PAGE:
The FDA and Canadian Drugs: Manufacturing a Scandal
It has been well-known for some time among American consumers that drugs purchased through Canadian online pharmacies, are the best way to purchase prescription medication at prices well below those in the U.S. For getting on two decades now, American consumers have been taking advantage of price reductions of around 70%, and it’s no surprise that these consumers are very often much larger entities than individual buyers.
Indeed, as well as flocks of individuals taking advantage of Canadian drugs, whole municipalities and local governments have been sourcing cheaper medication in this way. In theory, this is perfectly legal providing the drugs are correctly labelled and meet American standards of safety. And because Canada’s regulatory body, the CFIA, has been officially recognized as equivalent to the FDA in the U.S., these drugs are more or less guaranteed to meet every one of those standards.
It was cause for some surprise then, when in 2019, the FDA issued a series of warning letters to several Canadian online pharmacies, citing the sale of “unapproved” and “misbranded” drugs to American consumers as a cause for concern. Perhaps sensing something suspect about the very organization that gave Canadian drug regulation the stamp of approval making such a claim, local government authorities have not heeded the warning and continue to import drugs from Canada. So what’s going on here?
Twists and Turns
The first thing to note about the behavior of the FDA is that it has been both tardy and somewhat contradictory. For one thing, the FDA has issued these warnings exceptionally late in the day, as the importation of significantly cheaper Canadian drugs has been going on for a long time. It should also raise some eyebrows that the FDA itself has acknowledged that they have received no reports of any American citizen being harmed by drugs imported from Canada.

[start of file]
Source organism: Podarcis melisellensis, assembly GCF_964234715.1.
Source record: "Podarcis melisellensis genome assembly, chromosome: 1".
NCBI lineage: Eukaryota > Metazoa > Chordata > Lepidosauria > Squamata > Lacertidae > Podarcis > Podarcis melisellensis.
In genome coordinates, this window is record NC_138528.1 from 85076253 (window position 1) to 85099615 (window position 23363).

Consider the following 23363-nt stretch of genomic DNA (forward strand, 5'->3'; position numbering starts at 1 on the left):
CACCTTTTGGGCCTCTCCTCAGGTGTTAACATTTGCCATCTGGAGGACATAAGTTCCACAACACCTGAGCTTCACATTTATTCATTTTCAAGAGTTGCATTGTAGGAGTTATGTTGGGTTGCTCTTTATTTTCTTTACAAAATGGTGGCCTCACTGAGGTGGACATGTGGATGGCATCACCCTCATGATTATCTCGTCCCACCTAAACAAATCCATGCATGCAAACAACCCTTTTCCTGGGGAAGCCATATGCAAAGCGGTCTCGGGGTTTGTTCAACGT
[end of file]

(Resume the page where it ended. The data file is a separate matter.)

Indeed, the market doesn’t seem to have suffered at all. One large Canadian pharmacy that received an FDA letter works with about five hundred American cities, school districts, and private employers. Bringing private citizen purchases and the many other companies (including Canada Pharmacy) also offering this service into the equation, it is fair to say that the market for cheaper Canadian drugs is significant. And it isn’t just Canadian drugs being sold, many of the Canadian companies operating in this way connect their employees with brick-and-mortar pharmacies in other countries with advanced healthcare systems (most often Australia and the UK) in order to fill American prescriptions.
It certainly highlighted the confusion at the heart of this issue when then American President Donald Trump authorized state governments to import Canadian drugs wholesale into the country, all in the service of providing more affordable medication of American citizens.
This is not to say that FDA warnings against foreign drug imports should be disregarded. Because of the hefty reputation for affordable drugs that Canada has garnered, a whole host of rogue online pharmacies, very often based in completely different countries, have cropped up online. These companies can be identity theft scams for criminal organizations, ways of taking money from ordinary Americans and never delivering anything, or they can be quite genuinely selling dangerous substances. It is the FDA’s job to root out such phony online companies.
The FDA has sent warning letters to a few Canadian pharmacies. Although these warning letters seem to be totally ineffective at stopping the cross-border pharmacy trade, they could in theory provide a useful resource for those wishing to avoid scams. What a shame then that they tend to target legitimate companies as well.